LeoLabs, Inc., the world’s leading commercial provider of low Earth orbit (LEO) mapping and Space Situational Awareness (SSA) services, today announced the Azores as the site for its next space radar. As a strategic addition to LeoLabs expanding global constellation of LEO sensors, the Azores Space Radar will go operational in the first half of 2022. “We are very excited about our decision to locate in the Azores,” said Dan Ceperley, CEO and LeoLabs co-Founder. “This is a multi-decade investment on the part of LeoLabs, and a great opportunity for us to support the space sustainability goals of Portugal as they grow their presence in the global space community. It also signals LeoLabs commitment to a long-term presence in Europe.” “The mission of LeoLabs remains clear: serve the growth of the LEO economy, and ensure the long-term survivability of LEO for future generations. Today we are the only end-to-end supplier of radar infrastructure and services that can execute on this mission,” continued Ceperley.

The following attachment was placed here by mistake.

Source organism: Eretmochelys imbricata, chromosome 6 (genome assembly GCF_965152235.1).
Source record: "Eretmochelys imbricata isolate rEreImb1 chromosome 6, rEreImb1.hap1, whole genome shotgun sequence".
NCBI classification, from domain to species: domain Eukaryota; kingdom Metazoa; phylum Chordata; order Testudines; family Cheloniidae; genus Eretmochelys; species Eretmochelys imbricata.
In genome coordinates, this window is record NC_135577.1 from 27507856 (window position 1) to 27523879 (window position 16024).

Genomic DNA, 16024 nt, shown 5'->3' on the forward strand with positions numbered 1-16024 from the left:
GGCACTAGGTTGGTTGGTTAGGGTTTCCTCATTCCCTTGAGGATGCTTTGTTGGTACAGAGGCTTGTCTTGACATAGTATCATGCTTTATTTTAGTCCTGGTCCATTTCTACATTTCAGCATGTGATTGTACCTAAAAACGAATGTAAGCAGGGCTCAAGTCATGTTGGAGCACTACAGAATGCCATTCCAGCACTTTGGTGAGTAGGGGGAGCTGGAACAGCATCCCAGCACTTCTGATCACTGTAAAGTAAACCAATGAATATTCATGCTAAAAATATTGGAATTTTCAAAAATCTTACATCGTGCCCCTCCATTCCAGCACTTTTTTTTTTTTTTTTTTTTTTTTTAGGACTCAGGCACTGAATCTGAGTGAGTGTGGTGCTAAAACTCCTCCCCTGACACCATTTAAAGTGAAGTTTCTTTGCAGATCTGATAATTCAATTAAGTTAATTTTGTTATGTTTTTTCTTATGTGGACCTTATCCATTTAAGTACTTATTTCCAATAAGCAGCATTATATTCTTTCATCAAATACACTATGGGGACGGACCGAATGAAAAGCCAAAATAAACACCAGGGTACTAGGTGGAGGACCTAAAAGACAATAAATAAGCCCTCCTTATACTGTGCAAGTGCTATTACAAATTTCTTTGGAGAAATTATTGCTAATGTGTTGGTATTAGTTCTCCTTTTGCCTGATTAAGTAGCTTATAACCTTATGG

As we gradually step back into an in-person economy set for growth, we need to reassess how sustainability is factored into our dynamic industry’s return. Though we saw the largest absolute drop in emissions ever recorded during lockdown, amounting to 7% globally, we are set for a rebound in emissions as these restrictions are lifted based on data from the aftermath of previous global crises. There is also the looming deadline for delivering the net-zero United Nations Sustainable Development Goals by 2030, leaving businesses with only a few years to take decisive action on sustainability and commit to reaching these UN targets. The way countries stimulate their economies after the Covid-19 lockdowns will have a major impact on future emissions, and our industry will have a key role to positively influence this.